By Capt. Joe Kent
October is likely the most popular month for outdoor activity whether camping, hiking, fishing or hunting. For coastal anglers it is a time when lots of action begins to take place on the fishing scene and conditions are inviting for the whole family to get out and enjoy the water.
Cooler weather, which also translates into cooler water, ignites fishing, especially with the big three, flounder, reds and trout.
September, as we often mention, tends to be a transition month when trout and other fish migrate from their summertime refuges in deeper waters back into the shallower waters. Depending upon how soon the temperature drops, we normally see fish entering into their fall fishing patterns by early to mid-October.
What are those patterns? Well, any seasoned fisherman or fishing guide will tell you that bird action in the upper and back bays will get underway and anglers with boats will have an easy time locating schools of trout thanks to diving gulls and pelicans pointing out the fish.
Wade fishing and kayaking during October takes preference over fishing from a boat, especially in the back bays and other shallow water spots. All of the big 3 can be found in the shallower waters and wade fishermen along with kayakers definitely having an advantage over the high powered bay boats for catching fish.
The cooler temperatures and shorter days send signals to fish that winter is on its way and it is time to put on extra layers of fat.
While most summertime fishing tends to take a mid-day break due to intense heat and direct sunlight, the fall action often is ongoing throughout the day, especially on cloud covered days.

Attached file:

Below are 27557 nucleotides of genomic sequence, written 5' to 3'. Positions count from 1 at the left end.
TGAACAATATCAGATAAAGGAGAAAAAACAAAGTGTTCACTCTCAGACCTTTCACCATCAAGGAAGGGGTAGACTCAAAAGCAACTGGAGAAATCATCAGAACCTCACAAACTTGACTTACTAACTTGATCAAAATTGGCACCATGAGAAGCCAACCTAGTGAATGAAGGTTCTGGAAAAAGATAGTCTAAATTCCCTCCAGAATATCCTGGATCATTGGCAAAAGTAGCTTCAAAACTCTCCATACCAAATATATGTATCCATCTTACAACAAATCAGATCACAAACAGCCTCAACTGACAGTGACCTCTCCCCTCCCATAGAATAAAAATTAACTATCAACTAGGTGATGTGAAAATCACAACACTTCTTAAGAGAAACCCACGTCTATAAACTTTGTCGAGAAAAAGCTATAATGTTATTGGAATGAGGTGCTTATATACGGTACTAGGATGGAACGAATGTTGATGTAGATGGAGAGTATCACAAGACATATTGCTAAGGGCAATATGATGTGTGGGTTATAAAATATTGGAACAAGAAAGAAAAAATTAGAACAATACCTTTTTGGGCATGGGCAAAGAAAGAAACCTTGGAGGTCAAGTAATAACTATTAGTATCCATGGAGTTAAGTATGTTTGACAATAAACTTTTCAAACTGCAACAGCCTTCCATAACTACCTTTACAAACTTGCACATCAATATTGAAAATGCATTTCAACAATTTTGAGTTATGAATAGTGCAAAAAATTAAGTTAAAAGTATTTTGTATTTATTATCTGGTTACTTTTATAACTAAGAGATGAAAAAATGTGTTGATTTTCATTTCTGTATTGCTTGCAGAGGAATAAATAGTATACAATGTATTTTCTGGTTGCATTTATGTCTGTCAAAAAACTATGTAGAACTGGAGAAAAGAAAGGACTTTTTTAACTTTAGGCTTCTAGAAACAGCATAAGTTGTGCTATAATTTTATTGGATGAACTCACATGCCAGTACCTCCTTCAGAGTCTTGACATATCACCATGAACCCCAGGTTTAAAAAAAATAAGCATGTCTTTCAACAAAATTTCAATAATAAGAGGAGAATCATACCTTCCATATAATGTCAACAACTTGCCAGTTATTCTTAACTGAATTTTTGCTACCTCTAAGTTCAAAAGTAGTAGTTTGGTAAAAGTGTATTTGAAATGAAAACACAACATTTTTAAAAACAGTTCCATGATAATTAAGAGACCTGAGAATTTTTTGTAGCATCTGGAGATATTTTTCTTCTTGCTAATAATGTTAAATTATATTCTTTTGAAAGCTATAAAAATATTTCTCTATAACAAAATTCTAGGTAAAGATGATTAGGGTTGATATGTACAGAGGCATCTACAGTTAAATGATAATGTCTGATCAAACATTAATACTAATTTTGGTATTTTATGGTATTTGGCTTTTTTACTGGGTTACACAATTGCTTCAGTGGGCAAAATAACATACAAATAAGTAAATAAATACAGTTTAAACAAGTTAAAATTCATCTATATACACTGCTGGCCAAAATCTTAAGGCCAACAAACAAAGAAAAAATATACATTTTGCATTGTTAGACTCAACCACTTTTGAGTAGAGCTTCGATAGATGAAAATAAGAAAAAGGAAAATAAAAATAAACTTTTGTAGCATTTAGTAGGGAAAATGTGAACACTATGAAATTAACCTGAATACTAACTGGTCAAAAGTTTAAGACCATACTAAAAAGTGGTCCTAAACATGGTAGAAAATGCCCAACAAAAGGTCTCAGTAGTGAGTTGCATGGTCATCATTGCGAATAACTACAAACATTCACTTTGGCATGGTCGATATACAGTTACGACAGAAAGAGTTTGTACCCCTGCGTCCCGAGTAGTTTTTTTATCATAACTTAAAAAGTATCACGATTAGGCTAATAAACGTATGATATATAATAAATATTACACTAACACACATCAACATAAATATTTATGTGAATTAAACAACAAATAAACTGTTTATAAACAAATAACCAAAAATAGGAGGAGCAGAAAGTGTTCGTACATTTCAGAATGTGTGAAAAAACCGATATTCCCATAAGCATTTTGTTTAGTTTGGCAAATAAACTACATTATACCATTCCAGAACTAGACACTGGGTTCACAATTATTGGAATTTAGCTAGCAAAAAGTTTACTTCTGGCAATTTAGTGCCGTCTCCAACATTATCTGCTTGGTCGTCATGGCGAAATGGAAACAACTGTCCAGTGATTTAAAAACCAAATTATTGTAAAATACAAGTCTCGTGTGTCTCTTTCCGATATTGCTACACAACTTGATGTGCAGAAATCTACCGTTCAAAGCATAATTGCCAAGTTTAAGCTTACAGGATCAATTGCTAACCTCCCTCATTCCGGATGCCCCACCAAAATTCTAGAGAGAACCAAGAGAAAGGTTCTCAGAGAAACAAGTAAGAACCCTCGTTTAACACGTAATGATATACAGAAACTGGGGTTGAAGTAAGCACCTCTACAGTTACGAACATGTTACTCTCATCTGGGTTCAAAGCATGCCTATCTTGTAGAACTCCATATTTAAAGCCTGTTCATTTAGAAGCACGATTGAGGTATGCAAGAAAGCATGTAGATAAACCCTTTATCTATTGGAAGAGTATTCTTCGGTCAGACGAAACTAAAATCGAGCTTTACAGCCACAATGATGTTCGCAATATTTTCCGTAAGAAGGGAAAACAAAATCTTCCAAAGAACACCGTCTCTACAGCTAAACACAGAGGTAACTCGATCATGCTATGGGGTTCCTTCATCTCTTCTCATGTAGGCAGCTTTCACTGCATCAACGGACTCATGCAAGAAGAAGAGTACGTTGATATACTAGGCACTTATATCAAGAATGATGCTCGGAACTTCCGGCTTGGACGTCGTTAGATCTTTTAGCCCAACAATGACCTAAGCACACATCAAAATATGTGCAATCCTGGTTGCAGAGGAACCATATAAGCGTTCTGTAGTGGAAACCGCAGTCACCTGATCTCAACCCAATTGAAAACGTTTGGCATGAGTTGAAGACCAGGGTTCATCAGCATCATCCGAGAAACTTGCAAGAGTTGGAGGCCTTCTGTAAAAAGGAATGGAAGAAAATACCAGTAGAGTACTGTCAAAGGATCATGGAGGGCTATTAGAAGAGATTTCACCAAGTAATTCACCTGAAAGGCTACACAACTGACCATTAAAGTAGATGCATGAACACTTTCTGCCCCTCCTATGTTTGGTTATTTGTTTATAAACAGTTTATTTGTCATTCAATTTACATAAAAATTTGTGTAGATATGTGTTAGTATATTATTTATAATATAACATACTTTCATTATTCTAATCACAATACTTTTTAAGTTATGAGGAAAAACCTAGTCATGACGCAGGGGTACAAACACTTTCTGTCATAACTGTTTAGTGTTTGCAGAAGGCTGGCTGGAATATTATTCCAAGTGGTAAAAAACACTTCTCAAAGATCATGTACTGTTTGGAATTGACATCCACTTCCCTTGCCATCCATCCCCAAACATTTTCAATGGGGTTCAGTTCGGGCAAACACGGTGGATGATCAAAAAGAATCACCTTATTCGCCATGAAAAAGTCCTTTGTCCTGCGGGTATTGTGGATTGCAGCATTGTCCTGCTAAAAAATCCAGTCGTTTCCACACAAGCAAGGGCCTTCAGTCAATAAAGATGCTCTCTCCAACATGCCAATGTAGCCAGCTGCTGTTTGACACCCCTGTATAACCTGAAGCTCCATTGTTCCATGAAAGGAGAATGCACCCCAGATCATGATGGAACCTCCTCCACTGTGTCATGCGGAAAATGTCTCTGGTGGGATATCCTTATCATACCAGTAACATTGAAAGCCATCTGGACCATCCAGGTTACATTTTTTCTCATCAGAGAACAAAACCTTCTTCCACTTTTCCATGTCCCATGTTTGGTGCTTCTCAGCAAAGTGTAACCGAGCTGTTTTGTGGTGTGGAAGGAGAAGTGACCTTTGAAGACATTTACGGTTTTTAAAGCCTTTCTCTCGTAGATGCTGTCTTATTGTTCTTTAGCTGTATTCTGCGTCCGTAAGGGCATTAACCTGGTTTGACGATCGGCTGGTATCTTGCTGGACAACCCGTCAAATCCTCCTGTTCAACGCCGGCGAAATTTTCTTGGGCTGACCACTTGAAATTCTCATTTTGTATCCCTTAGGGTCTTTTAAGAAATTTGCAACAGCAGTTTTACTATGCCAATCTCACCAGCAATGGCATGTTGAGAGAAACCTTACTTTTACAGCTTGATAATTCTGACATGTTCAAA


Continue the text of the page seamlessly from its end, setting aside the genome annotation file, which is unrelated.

Fall fishing is highlighted by the annual flounder migration or flounder run as it is called and that usually begins in mid-October. During October anglers continue to be allowed their five fish limit and are permitted to take flatfish by gigging. Beginning in November that all changes as a reduction in the bag limit from five to two per person per day takes place. Also, flounder gigging is prohibited that month.
For anglers around the Seabrook/Kemah area, October begins the prime time for fishing Upper Galveston and Trinity Bays. Again this year we saw a mass migration of fish out of those areas in the late spring due to another year of spring floods. Conditions finally settled, the salinity levels returned to normal and now trout are returning. Based on reports from the Texas Parks and Wildlife Department, we should be in for a banner season on trout and reds this fall.
Now is the time to get prepared for all of the action ahead. For flounder fishermen, get your tackle and baits now before the panic sets in as the flounder run begins. By late October many of the tackle shops will have limited inventories of flounder rigs and the more popular varieties of Berkely Gulps. Other popular baits such as Chicken Boys and Flounder Pounders tend to be picked over as well.
Live bait such as shrimp, mud minnows and fingerling mullet should be widely available.
For anglers targeting other species of fish now is the time to make certain you have the right equipment including popping corks and that your equipment is in good working order.
Have fun with the family this fall and go out there and catch some nice fish and crabs!